Long before I moved to Los Angeles, Sunset Boulevard held an elevated place in my imagination. As I knew from countless movies and TV shows, Sunset was a magical ribbon of asphalt that wound its way from Dodger Stadium on L.A.’s Eastside (where it morphed into Cesar Chavez Avenue) all the way to its western terminus at the edge of the sparkling blue Pacific. Along the way, Sunset also unfurled directly in front of the Beverly Hills Hotel, which as a teenager I’d seen on the cover of the Eagles’ 1976 album, “Hotel California.” Palm trees silhouetted against a golden Angeleno dusk. To my snow-suffering Michigan eyes, it looked like Oz. This was a place—and a thoroughfare—I wanted to get to know.
I did. In fact, when I moved to L.A. in the early 1990s, I bought a condo practically on top of the Sunset Strip, just a few steps from the famed Whisky a Go Go nightclub (where go-go dancing got its start and where in the 1960s The Doors were briefly the house band). I was still unpacking boxes when, one afternoon, I heard wild screams from a crowd followed by an amplified voice booming through the open window: “Ladies and gentlemen! Duran Duran!” The British synth-pop band was giving a free concert a block away in the parking lot of Tower Records. I wasn’t in Kansas anymore.
Sunset was where it was happening, all right. I was enjoying a coffee one afternoon when Pamela Anderson took a seat at the adjoining table. I almost literally bumped into Raquel Welch in the produce aisle of the grocery store. And one evening while I was browsing VHS tapes at Tower Video, I realized Sylvester Stallone was standing right next to me. I picked up a copy of his movie “The Specialist” and turned his way. “This one any good?” I asked with a grin. Stallone laughed, played right along: “Yeah!” he replied in that famous Rocky voice. “I think you’re gonna like it.” Other evenings weren’t so pleasant. On Halloween night in 1993, I was almost home from a late evening out when I passed a frantic crowd outside the Viper Room nightclub. Actor River Phoenix, just 23, was dying of an overdose on the sidewalk.
But it’s not the celebrities or the clubs or even the Hotel California that keeps me coming back to Sunset despite my now living a few miles away. It’s the cars. For on that star-spangled tarmac called Sunset Boulevard on any regular day of the week, one can peruse, drool over, or even drive right alongside some of the finest wheeled machinery ever known to mankind.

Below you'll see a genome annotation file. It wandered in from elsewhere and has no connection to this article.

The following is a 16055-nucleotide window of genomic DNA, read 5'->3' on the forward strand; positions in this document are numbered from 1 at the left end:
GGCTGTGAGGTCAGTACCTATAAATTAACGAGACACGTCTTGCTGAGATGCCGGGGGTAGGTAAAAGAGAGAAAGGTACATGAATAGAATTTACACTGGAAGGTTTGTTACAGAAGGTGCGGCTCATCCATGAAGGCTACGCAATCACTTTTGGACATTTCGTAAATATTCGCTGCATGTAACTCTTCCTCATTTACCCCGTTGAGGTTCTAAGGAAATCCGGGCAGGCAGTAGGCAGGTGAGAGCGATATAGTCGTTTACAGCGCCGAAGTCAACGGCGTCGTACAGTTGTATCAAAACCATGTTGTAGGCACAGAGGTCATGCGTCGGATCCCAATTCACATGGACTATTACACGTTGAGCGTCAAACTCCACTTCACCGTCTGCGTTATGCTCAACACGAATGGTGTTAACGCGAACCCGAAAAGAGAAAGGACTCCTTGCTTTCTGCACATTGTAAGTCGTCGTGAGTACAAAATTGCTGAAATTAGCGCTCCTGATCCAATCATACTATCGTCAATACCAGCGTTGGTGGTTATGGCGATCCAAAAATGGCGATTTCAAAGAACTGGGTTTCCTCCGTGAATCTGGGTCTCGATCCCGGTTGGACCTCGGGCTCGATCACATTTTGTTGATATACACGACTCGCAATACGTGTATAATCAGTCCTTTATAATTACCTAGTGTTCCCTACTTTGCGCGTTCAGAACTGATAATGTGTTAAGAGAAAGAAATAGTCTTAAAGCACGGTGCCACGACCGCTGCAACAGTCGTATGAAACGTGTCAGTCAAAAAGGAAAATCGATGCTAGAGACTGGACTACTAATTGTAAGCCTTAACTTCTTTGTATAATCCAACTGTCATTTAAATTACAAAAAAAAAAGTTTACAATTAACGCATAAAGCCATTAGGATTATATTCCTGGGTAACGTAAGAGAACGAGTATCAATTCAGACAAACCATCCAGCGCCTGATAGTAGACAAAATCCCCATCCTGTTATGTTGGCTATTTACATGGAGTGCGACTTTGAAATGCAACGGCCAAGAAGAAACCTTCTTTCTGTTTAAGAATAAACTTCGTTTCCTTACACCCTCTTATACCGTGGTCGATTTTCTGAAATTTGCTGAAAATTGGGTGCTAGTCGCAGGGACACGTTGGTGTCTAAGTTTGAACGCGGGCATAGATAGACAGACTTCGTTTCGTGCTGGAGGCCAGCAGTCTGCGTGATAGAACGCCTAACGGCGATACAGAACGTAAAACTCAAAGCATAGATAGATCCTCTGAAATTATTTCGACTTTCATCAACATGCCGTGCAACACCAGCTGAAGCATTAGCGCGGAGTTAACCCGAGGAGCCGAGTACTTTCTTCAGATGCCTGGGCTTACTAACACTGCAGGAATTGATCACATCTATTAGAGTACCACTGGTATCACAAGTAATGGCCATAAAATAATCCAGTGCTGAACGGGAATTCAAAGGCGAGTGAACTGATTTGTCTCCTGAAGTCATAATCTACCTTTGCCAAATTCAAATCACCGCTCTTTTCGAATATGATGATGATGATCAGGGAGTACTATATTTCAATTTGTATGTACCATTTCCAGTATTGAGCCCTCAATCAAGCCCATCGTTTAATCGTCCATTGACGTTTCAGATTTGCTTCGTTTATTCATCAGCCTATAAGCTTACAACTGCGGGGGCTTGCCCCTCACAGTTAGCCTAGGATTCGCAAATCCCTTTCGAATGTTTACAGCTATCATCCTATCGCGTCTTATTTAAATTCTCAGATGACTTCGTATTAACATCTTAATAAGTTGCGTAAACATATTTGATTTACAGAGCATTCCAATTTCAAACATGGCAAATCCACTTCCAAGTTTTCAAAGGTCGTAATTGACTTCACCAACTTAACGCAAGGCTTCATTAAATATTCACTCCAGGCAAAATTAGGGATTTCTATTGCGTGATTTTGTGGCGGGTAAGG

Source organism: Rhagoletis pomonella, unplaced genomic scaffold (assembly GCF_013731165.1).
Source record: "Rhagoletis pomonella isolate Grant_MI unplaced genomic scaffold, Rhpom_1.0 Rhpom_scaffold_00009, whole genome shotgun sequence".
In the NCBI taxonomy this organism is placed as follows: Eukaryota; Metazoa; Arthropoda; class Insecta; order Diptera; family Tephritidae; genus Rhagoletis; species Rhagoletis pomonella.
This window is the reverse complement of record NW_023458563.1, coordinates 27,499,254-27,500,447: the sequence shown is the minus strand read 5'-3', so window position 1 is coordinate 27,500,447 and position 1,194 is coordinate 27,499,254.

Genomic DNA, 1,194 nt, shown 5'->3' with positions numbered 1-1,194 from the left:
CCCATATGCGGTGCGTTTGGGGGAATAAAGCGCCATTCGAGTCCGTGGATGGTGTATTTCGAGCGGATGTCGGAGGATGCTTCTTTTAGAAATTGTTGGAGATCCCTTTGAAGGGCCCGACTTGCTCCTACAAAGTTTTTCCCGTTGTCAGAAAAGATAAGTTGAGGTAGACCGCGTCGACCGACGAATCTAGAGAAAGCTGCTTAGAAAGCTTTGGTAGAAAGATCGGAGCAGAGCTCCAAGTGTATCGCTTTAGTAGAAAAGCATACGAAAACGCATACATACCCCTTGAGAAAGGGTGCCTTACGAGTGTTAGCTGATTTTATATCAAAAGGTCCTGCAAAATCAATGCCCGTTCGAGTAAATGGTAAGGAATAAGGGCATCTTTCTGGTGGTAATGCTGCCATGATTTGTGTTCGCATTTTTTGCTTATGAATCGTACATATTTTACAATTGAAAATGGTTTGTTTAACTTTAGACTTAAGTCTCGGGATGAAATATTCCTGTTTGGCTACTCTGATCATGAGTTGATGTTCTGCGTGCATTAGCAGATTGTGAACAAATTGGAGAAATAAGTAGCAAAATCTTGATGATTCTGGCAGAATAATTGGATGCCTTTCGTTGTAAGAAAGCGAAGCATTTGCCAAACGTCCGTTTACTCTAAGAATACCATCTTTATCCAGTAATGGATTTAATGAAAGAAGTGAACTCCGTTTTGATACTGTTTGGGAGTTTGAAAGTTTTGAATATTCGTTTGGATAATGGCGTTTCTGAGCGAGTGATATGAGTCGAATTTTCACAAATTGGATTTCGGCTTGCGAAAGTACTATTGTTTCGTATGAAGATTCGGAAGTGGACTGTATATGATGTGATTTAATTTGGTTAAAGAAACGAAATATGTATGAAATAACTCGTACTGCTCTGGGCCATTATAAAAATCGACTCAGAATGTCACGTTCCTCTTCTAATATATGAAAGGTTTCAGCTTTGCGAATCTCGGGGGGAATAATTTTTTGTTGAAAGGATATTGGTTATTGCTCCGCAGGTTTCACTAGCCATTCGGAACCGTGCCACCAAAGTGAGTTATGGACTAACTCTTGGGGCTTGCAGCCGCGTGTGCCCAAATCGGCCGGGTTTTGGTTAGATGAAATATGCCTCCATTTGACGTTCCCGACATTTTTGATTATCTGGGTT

I realized that early in my decade on the Strip, when at a stoplight I looked over into the next lane and saw—No way! … Couldn’t be!—a 1962 Ferrari 250 GT California Spyder. This was no Ferris Bueller fake. Uh uh. I was 2 feet away. The Ferrari was real, one of barely 100 ever built, just idling along with the rest of us on a warm L.A. morning, a veritable museum piece worth, what, maybe $5 million even way back then? The driver was an older gent, very distinguished looking, clearly as rich as Croesus. He kept his eyes fixed straight ahead (the better, I suppose, not to be sullied by us hoi polloi). Then the light turned green, and in a cloud of exhaust, the California sprinted away, the glorious wail of its Colombo V-12 echoing off the facade of The Comedy Store.
The thing is, that day was anything but rare. On Sunset I’ve seen Bugatti Veyrons (one of them driven by Arnold Schwarzenegger), $2.5 million Pagani Huayras, pristine 1953 Chevrolet Corvettes, even the occasional Model T. One afternoon I was turning off Sunset toward Coldwater Canyon when Jay Leno passed going the other way. What was he driving? A 1941 American LaFrance fire truck, of course.
On Saturday afternoons I’ll often take a streetside seat at Le Petit Four cafe in Sunset Plaza and over lunch just watch the delicious metal roll by. Being at the epicenter of the Strip, Sunset Plaza is where everybody driving a cool ride comes to preen. Lambos, Ferraris, custom Porsches, vintage Mustangs—you’ll see it all here. And it’s funny: The passing drivers know there’s a big crowd of onlookers at the cafe. Nine out of 10 can’t help but rev their engines as they roar past. It’s like a National Geographic special with Maseratis instead of peacocks.
So what did I do the day I found myself driving one of George Barris’ very own Batmobiles? I headed straight to Sunset Boulevard. And as I slowly rolled through Sunset Plaza, I turned to the cafe crowds. And waved.